_{i}be the set of nodes in the path from the root of T to the leaf node i, not including the root itself. One may have that the i

^{th}entry of ∇

_{100}( q) is

**∇ φ ( q _ ) i = - v .di-elect cons. path i w ( v ) ( l g q v + l g e ) = - v .di-elect cons. path i w ( v ) l g q v - c ( T ) l g e ##EQU00065##**

**Hence**,

**[0176]**∇ φ ( q → ) ( p → - q → ) = - i .di-elect cons. [ n ] v .di-elect cons. path i w ( v ) ( p i - q i ) l g q v + i .di-elect cons. [ n ] c ( T ) ( p i - q i ) l g e = - v .di-elect cons. V r _ w ( v ) ( p v - q v ) l g q v + 0 ##EQU00066##

**[0177]**Thus,

**B T**( p → q → ) = - v .di-elect cons. V r _ w ( v ) p v l g p v + v .di-elect cons. V r _ w ( v ) q v l g q v = v .di-elect cons. V r _ w ( v ) p v l g ( q v / p v ) . ##EQU00067##

**[0178]**In this section we provide additional interpretation of the definition of tree entropy is presented via an exemplary generative model. Here, it will be assumed that tree T has exactly n leaf nodes and c(T)=1.

**[0179]**First, consider a very straightforward generative model. Starting at the root of T, move to one of its children, with probability of going to child u exactly p

_{u}. Once arriving at this new node, go to one of its children, with the probability of going to child ν exactly p.sub.ν. Repeat this until a leaf node is reached. At this point, output the name of that node. Repeating this process over and over, it is easy to see that this generates a string of leaf names, with the probability of outputting leaf ν equal to p.sub.ν. So the entropy of this sequence is just the Shannon Entropy of the distribution p.

**[0180]**One extension of this would be to output the entire path taken. But it is not hard to see that the entropy of the sequence generated in this way is precisely the same as the entropy of the sequence consisting only of leaf names, since each leaf name uniquely determines the path to the root.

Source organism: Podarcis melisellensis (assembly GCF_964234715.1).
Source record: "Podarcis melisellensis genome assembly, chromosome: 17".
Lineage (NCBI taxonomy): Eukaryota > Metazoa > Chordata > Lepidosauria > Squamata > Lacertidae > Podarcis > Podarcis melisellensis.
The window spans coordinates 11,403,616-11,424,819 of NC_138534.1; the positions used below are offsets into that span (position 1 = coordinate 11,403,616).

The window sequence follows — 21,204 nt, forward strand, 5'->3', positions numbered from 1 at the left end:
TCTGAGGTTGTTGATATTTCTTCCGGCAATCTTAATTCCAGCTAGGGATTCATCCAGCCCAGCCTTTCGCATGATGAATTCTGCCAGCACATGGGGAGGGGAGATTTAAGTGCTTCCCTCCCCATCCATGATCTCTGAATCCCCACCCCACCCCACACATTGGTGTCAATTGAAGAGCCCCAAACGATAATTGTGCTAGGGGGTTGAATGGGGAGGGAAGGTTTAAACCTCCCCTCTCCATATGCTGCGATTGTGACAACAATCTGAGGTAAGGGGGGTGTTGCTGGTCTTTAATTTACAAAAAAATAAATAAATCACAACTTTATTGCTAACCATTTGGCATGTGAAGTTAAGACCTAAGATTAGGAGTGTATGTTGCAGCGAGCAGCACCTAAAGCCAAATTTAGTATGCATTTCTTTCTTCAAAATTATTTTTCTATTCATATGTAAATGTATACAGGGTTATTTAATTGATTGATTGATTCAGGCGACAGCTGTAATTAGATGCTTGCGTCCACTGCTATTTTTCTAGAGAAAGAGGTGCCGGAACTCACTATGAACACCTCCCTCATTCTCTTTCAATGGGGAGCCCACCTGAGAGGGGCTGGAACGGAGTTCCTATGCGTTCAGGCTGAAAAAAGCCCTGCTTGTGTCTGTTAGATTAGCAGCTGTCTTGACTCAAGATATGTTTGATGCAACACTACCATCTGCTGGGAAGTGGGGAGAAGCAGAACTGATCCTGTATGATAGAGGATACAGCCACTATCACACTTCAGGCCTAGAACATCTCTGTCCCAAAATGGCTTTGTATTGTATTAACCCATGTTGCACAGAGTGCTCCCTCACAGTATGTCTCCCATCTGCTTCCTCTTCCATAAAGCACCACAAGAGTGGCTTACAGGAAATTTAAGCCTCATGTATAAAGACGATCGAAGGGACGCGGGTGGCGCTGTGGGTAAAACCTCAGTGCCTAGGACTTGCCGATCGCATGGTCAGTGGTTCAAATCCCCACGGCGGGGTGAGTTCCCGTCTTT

**[0181]**Rather than simply outputting the entire path from root to leaf, suppose that it is desired to output, for example,.the fourth node in the path. For instance, in a classifier and taxonomy example, one might desire a classification of the element with some specified level of granularity. Items that are close together in the tree may look identical at coarse levels of granularity, while items that are far from each other in the tree may still be different. More specifically, choose a path as above, e.g., ν

_{0}, ν

_{1}, . . . , ν

_{d}, where ν

_{0}is the root and ν

_{d}is a leaf node. Output exactly one of ν

_{1}, . . . , ν

_{d}, with the probability of outputting ν

_{i}equal to w(ν

_{i}). Recall, that w(ν

_{i})=c(ν

_{i}-1)-c(ν

_{i}) for i<d and w(ν

_{d})=c(ν

_{d}-1). Notice that, since it was assumed c(T)=1, the sum of these probabilities is exactly 1. Here, for example, when outputting a node name one may also record on which level it is.

**[0182]**Upon transmitting the sequence of node names generated by repeating this process, assuming that both the transmitter and the receiver knows from which level each node name came, leads to the following.

**[0183]**Theorem 8: Tree entropy is the best-case asymptotic rate for this transmittal

**[0184]**Put another way, tree entropy for T is equal to the Shannon entropy of the above sequence, conditioned on knowing the level for the i

^{th}node name produced, for all i.

**[0185]**In the foregoing detailed description the notion of entropy of a distribution specified on the leaf nodes of a tree has been systematically developed. As shown, this definition may be a unique solution to a small collection of axioms and may be a strict generalization of Shannon entropy. Tree entropy, for example, may be adapted for a variety of different data processing tasks, such as, data mining applications, including classification, clustering, taxonomy management, and the like.

**[0186]**While certain exemplary techniques have been described and shown herein using various methods and systems, it should be understood by those skilled in the art that various other modifications may be made, and equivalents may be substituted, without departing from claimed subject matter. Additionally, many modifications may be made to adapt a particular situation to the teachings of claimed subject matter without departing from the central concept described herein. Therefore, it is intended that claimed subject matter not be limited to the particular examples disclosed, but that such claimed subject matter may also include all implementations falling within the scope of the appended claims, and equivalents thereof.